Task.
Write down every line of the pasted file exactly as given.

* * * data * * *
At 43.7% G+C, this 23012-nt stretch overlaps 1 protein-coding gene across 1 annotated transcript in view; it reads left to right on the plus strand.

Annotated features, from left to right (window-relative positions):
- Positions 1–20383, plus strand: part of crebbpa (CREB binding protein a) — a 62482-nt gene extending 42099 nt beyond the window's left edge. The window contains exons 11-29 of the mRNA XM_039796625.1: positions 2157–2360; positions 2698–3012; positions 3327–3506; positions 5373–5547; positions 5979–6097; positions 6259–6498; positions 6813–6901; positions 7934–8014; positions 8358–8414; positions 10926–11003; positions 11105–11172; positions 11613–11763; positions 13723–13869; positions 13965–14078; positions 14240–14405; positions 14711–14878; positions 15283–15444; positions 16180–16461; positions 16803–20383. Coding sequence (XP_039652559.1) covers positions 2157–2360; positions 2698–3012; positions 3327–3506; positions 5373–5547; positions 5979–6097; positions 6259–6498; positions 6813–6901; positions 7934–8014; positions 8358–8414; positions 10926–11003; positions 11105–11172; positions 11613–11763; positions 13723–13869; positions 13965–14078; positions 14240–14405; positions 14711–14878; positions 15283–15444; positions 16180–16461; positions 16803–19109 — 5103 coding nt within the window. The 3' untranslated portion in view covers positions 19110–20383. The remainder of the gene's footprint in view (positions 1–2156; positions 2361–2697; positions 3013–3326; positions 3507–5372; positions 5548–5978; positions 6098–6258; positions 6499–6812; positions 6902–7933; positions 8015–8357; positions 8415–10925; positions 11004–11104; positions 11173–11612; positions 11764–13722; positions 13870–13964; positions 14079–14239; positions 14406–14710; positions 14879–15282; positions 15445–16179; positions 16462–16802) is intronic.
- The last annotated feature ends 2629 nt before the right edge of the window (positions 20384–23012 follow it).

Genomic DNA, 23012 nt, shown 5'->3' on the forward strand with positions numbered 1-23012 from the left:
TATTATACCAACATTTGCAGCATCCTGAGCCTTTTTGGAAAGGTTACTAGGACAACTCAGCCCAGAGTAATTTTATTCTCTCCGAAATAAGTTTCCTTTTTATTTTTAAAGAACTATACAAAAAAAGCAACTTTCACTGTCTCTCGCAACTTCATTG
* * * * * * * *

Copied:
At 43.7% G+C, this 23012-nt stretch overlaps 1 protein-coding gene across 1 annotated transcript in view; it reads left to right on the plus strand.

Annotated features, from left to right (window-relative positions):
- Positions 1–20383, plus strand: part of crebbpa (CREB binding protein a) — a 62482-nt gene extending 42099 nt beyond the window's left edge. The window contains exons 11-29 of the mRNA XM_039796625.1: positions 2157–2360; positions 2698–3012; positions 3327–3506; positions 5373–5547; positions 5979–6097; positions 6259–6498; positions 6813–6901; positions 7934–8014; positions 8358–8414; positions 10926–11003; positions 11105–11172; positions 11613–11763; positions 13723–13869; positions 13965–14078; positions 14240–14405; positions 14711–14878; positions 15283–15444; positions 16180–16461; positions 16803–20383. Coding sequence (XP_039652559.1) covers positions 2157–2360; positions 2698–3012; positions 3327–3506; positions 5373–5547; positions 5979–6097; positions 6259–6498; positions 6813–6901; positions 7934–8014; positions 8358–8414; positions 10926–11003; positions 11105–11172; positions 11613–11763; positions 13723–13869; positions 13965–14078; positions 14240–14405; positions 14711–14878; positions 15283–15444; positions 16180–16461; positions 16803–19109 — 5103 coding nt within the window. The 3' untranslated portion in view covers positions 19110–20383. The remainder of the gene's footprint in view (positions 1–2156; positions 2361–2697; positions 3013–3326; positions 3507–5372; positions 5548–5978; positions 6098–6258; positions 6499–6812; positions 6902–7933; positions 8015–8357; positions 8415–10925; positions 11004–11104; positions 11173–11612; positions 11764–13722; positions 13870–13964; positions 14079–14239; positions 14406–14710; positions 14879–15282; positions 15445–16179; positions 16462–16802) is intronic.
- The last annotated feature ends 2629 nt before the right edge of the window (positions 20384–23012 follow it).

Genomic DNA, 23012 nt, shown 5'->3' on the forward strand with positions numbered 1-23012 from the left:
TATTATACCAACATTTGCAGCATCCTGAGCCTTTTTGGAAAGGTTACTAGGACAACTCAGCCCAGAGTAATTTTATTCTCTCCGAAATAAGTTTCCTTTTTATTTTTAAAGAACTATACAAAAAAAGCAACTTTCACTGTCTCTCGCAACTTCATTG